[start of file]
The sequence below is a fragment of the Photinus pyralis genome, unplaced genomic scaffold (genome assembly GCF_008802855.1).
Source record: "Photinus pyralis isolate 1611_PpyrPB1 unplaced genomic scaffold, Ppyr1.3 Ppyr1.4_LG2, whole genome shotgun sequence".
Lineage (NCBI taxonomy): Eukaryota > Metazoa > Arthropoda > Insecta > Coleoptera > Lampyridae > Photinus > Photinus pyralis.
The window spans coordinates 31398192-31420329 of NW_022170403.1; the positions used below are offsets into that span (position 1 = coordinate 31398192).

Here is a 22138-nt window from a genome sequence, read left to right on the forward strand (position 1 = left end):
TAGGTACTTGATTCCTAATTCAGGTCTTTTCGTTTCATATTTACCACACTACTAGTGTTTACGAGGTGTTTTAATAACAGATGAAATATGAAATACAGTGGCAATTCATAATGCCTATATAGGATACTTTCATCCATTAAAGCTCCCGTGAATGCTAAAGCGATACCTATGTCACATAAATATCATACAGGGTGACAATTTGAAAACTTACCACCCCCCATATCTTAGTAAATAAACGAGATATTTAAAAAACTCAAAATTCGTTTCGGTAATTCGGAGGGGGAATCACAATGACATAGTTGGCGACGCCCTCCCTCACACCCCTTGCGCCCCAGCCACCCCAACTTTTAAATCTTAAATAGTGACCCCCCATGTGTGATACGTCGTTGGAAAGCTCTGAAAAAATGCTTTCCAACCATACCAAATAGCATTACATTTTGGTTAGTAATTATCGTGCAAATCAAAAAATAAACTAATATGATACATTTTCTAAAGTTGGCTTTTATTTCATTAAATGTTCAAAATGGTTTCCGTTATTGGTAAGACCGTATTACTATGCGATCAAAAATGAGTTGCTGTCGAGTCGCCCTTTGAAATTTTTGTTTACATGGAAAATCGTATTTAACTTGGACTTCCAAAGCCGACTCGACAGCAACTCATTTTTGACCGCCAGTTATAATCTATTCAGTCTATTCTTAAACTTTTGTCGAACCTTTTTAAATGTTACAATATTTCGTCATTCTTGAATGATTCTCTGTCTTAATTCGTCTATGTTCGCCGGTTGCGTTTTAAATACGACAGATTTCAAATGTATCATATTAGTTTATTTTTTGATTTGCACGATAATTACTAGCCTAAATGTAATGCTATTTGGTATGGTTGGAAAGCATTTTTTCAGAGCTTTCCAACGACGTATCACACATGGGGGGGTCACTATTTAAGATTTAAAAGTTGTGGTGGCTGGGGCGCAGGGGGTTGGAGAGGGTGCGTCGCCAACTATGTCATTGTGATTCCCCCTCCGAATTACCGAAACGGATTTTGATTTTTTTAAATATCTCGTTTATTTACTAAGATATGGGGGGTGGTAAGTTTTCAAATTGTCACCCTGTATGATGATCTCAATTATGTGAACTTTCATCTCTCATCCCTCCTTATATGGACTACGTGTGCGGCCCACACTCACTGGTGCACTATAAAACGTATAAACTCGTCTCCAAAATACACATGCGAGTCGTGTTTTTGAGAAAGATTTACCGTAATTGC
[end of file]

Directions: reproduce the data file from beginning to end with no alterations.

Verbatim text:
The sequence below is a fragment of the Photinus pyralis genome, unplaced genomic scaffold (genome assembly GCF_008802855.1).
Source record: "Photinus pyralis isolate 1611_PpyrPB1 unplaced genomic scaffold, Ppyr1.3 Ppyr1.4_LG2, whole genome shotgun sequence".
Lineage (NCBI taxonomy): Eukaryota > Metazoa > Arthropoda > Insecta > Coleoptera > Lampyridae > Photinus > Photinus pyralis.
The window spans coordinates 31398192-31420329 of NW_022170403.1; the positions used below are offsets into that span (position 1 = coordinate 31398192).

Here is a 22138-nt window from a genome sequence, read left to right on the forward strand (position 1 = left end):
TAGGTACTTGATTCCTAATTCAGGTCTTTTCGTTTCATATTTACCACACTACTAGTGTTTACGAGGTGTTTTAATAACAGATGAAATATGAAATACAGTGGCAATTCATAATGCCTATATAGGATACTTTCATCCATTAAAGCTCCCGTGAATGCTAAAGCGATACCTATGTCACATAAATATCATACAGGGTGACAATTTGAAAACTTACCACCCCCCATATCTTAGTAAATAAACGAGATATTTAAAAAACTCAAAATTCGTTTCGGTAATTCGGAGGGGGAATCACAATGACATAGTTGGCGACGCCCTCCCTCACACCCCTTGCGCCCCAGCCACCCCAACTTTTAAATCTTAAATAGTGACCCCCCATGTGTGATACGTCGTTGGAAAGCTCTGAAAAAATGCTTTCCAACCATACCAAATAGCATTACATTTTGGTTAGTAATTATCGTGCAAATCAAAAAATAAACTAATATGATACATTTTCTAAAGTTGGCTTTTATTTCATTAAATGTTCAAAATGGTTTCCGTTATTGGTAAGACCGTATTACTATGCGATCAAAAATGAGTTGCTGTCGAGTCGCCCTTTGAAATTTTTGTTTACATGGAAAATCGTATTTAACTTGGACTTCCAAAGCCGACTCGACAGCAACTCATTTTTGACCGCCAGTTATAATCTATTCAGTCTATTCTTAAACTTTTGTCGAACCTTTTTAAATGTTACAATATTTCGTCATTCTTGAATGATTCTCTGTCTTAATTCGTCTATGTTCGCCGGTTGCGTTTTAAATACGACAGATTTCAAATGTATCATATTAGTTTATTTTTTGATTTGCACGATAATTACTAGCCTAAATGTAATGCTATTTGGTATGGTTGGAAAGCATTTTTTCAGAGCTTTCCAACGACGTATCACACATGGGGGGGTCACTATTTAAGATTTAAAAGTTGTGGTGGCTGGGGCGCAGGGGGTTGGAGAGGGTGCGTCGCCAACTATGTCATTGTGATTCCCCCTCCGAATTACCGAAACGGATTTTGATTTTTTTAAATATCTCGTTTATTTACTAAGATATGGGGGGTGGTAAGTTTTCAAATTGTCACCCTGTATGATGATCTCAATTATGTGAACTTTCATCTCTCATCCCTCCTTATATGGACTACGTGTGCGGCCCACACTCACTGGTGCACTATAAAACGTATAAACTCGTCTCCAAAATACACATGCGAGTCGTGTTTTTGAGAAAGATTTACCGTAATTGC